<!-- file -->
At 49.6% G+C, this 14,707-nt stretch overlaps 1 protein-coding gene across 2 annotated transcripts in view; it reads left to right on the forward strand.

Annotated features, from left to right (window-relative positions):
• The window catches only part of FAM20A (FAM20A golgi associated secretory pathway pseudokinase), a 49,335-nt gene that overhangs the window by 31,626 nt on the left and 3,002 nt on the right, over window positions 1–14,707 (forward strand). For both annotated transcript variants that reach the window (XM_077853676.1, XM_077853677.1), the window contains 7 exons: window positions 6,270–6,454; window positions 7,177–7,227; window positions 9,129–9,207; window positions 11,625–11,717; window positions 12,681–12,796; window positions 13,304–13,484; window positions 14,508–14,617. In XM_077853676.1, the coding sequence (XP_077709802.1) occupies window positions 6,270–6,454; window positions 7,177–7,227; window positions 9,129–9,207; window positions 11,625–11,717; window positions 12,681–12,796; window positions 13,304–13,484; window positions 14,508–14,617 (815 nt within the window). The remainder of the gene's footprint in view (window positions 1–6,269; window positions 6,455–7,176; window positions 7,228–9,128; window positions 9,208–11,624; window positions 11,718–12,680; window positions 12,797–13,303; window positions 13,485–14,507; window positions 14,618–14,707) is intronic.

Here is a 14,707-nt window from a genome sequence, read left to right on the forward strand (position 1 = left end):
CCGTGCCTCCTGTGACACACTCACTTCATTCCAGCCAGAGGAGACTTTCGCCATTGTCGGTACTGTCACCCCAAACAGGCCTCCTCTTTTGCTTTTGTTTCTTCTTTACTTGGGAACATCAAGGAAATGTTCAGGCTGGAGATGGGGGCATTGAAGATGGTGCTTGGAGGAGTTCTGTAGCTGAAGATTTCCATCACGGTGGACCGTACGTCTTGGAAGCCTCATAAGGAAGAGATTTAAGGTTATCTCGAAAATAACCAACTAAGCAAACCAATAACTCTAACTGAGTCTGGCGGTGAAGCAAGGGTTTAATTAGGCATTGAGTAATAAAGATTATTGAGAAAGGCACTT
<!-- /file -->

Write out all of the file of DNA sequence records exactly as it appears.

At 49.6% G+C, this 14,707-nt stretch overlaps 1 protein-coding gene across 2 annotated transcripts in view; it reads left to right on the forward strand.

Annotated features, from left to right (window-relative positions):
• The window catches only part of FAM20A (FAM20A golgi associated secretory pathway pseudokinase), a 49,335-nt gene that overhangs the window by 31,626 nt on the left and 3,002 nt on the right, over window positions 1–14,707 (forward strand). For both annotated transcript variants that reach the window (XM_077853676.1, XM_077853677.1), the window contains 7 exons: window positions 6,270–6,454; window positions 7,177–7,227; window positions 9,129–9,207; window positions 11,625–11,717; window positions 12,681–12,796; window positions 13,304–13,484; window positions 14,508–14,617. In XM_077853676.1, the coding sequence (XP_077709802.1) occupies window positions 6,270–6,454; window positions 7,177–7,227; window positions 9,129–9,207; window positions 11,625–11,717; window positions 12,681–12,796; window positions 13,304–13,484; window positions 14,508–14,617 (815 nt within the window). The remainder of the gene's footprint in view (window positions 1–6,269; window positions 6,455–7,176; window positions 7,228–9,128; window positions 9,208–11,624; window positions 11,718–12,680; window positions 12,797–13,303; window positions 13,485–14,507; window positions 14,618–14,707) is intronic.

Here is a 14,707-nt window from a genome sequence, read left to right on the forward strand (position 1 = left end):
CCGTGCCTCCTGTGACACACTCACTTCATTCCAGCCAGAGGAGACTTTCGCCATTGTCGGTACTGTCACCCCAAACAGGCCTCCTCTTTTGCTTTTGTTTCTTCTTTACTTGGGAACATCAAGGAAATGTTCAGGCTGGAGATGGGGGCATTGAAGATGGTGCTTGGAGGAGTTCTGTAGCTGAAGATTTCCATCACGGTGGACCGTACGTCTTGGAAGCCTCATAAGGAAGAGATTTAAGGTTATCTCGAAAATAACCAACTAAGCAAACCAATAACTCTAACTGAGTCTGGCGGTGAAGCAAGGGTTTAATTAGGCATTGAGTAATAAAGATTATTGAGAAAGGCACTT